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For a molecule such as diethyl ether, CH3CH2OCH2CH3, two types of protons would be predicted to appear in the NMR spectrum; a 'simple' CH3 in the area of 1, and a CH2 shifted down to about 4 by the electronegative oxygen. The NMR spectrum of diethyl ether, however, displays seven peaks, as shown below.
This multiplicity is due to the phenomena known as spin coupling and arises because of interaction of the proton magnetic field with bonding electrons. In essence, each proton can have one of two possible spin orientations in the applied field, so that the magnetic field sensed by adjacent protons can have one of two possible values. The result is that n protons will split adjacent protons into (n + 1) peaks. The intensities of these peaks are simply a result of the possible spin orientations, thus, the protons of a CH2 group can have the following possible spins:
The middle pair are degenerate, therefore a proton adjacent to a CH2 group will be split into three separate peaks in the ratio 1:2:1.
The separation between these peaks is referred to as the coupling constant, J which is measured in Hz; typical values for J seldom exceed 20 Hz and it is important to note that sets of coupled protons will display exactly the same coupling constant.
In the spectrum for diethyl ether, the CH3 group is split by the two protons on the adjacent CH2 group into three peaks (a triplet) and the absorbance for the CH2 is split by the three protons on the methyl group into (n + 1) = 4 peaks (a quartet). The two ethyl groups in diethyl ether show as a single absorbance since the molecule has a plane of symmetry, that is, both ethyl groups are chemically and magnetically equivalent.
The NMR spectrum of methyl isopropyl ether (CH3-CH(CH3)2) would be predicted to have three types of protons; the methyl group bonded to the oxygen, shifted to 4, a methyne proton (the CH), also shifted to the same region, and the isopropyl methyl protons, in a fairly 'simple' environment at 1. The CH3 bonded to the oxygen should appear as a single peak (a singlet) since it is not immediately adjacent to any protons. The CH should be split into seven peaks since it is adjacent to six equivalent hydrogens (the two CH3 groups) and the peak for the two (magnetically equivalent) CH3 groups should be split into two peaks (a doublet) by the adjacent CH. These predictions are consistent with the spectrum for methyl isopropyl ether shown below:
The effects of splitting are often described using a splitting tree which depicts the original absorbance being split by a coupling constant J into (n + 1) peaks.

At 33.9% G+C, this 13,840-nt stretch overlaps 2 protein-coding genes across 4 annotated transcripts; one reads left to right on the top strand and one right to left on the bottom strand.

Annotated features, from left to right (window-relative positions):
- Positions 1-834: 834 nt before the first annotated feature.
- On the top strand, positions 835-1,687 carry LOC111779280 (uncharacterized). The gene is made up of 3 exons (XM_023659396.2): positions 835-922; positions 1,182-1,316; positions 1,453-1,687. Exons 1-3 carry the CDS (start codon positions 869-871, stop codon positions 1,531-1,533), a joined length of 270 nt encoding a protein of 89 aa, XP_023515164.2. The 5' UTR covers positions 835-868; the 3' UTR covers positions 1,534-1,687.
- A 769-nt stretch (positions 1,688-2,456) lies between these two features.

A splitting tree such as this is useful in understanding more complex splitting patterns, such as those that occur in Br-CH2CH2CH2-OD, as shown below:
As expected, the deuterium (2H) with spin = 1, does not show in the proton NMR. The methylene group adjacent to the bromine is shifted to 3.4 and the methylene adjacent to the oxygen is shifted to 3.75; both of these appear as simple triplets, each split by the central CH2. The coupling constants for these splitting patterns are slightly different; the ab constant is J = 15 Hz and the bc constant is J = 12 Hz (there is no simple way to predict this ahead of time). The splitting pattern for the central methylene is more complex, being split by the protons on carbon a into a triplet, J = 15 Hz, and each of these peaks being further split by the protons on carbon c into triplets with J = 12 Hz.
As shown by the splitting tree, the spectrum is predicted to consist of 9 peaks centered around 1.53. The actual NMR, as shown above, shows only five peaks in this region, This is because the central seven peaks are only separated by 2 Hz, and the 60 MHz spectrometer cannot resolve the individual peaks. Higher resolution spectrometers (i.e., 600 MHz) are useful at resolving fine structure in the spectrum such as this.
Spin coupling, while possible between adjacent 13C nuclei, is not typically observed since the natural abundance of 13C is very low (1.1%), making it unlikely that two 13C nuclei will reside next to each other in a given molecule. Attached protons, however, with a spin of 1/2, will couple with the 13C nucleus to generate spin-coupling. As described above, the signal from the carbon will be split into (n + 1) peaks, where n is the number of attached protons.
Typically, however, the spectrometer is set up in a mode referred to as proton noise-decoupling in which the sample is irradiated at a second frequency which promotes all of the protons in the molecule to high spin states, disallowing the spin-coupling process. All of the split 13C peaks are thereby reduced to sharp singlets. While this operating mode provides less information than the non-decoupled mode, it is commonly used because it results in a significant signal enhancement due to a phenomena known as the "Nuclear Overhauser Effect. While the details of this process are beyond the scope of this simple tutorial, the important fact to note is that the NOE results in the transfer of energy to attached 13C nuclei, resulting in a significant enhancement in the NMR signal. Unfortunately, the NOE enhancement is not uniform, hence the integration of a 13C NMR spectrum is typically meaningless. In the examples given in this tutorial, we will provide coupling information (singlet, doublet, etc.) along with the chemical shift, but without intensity data.
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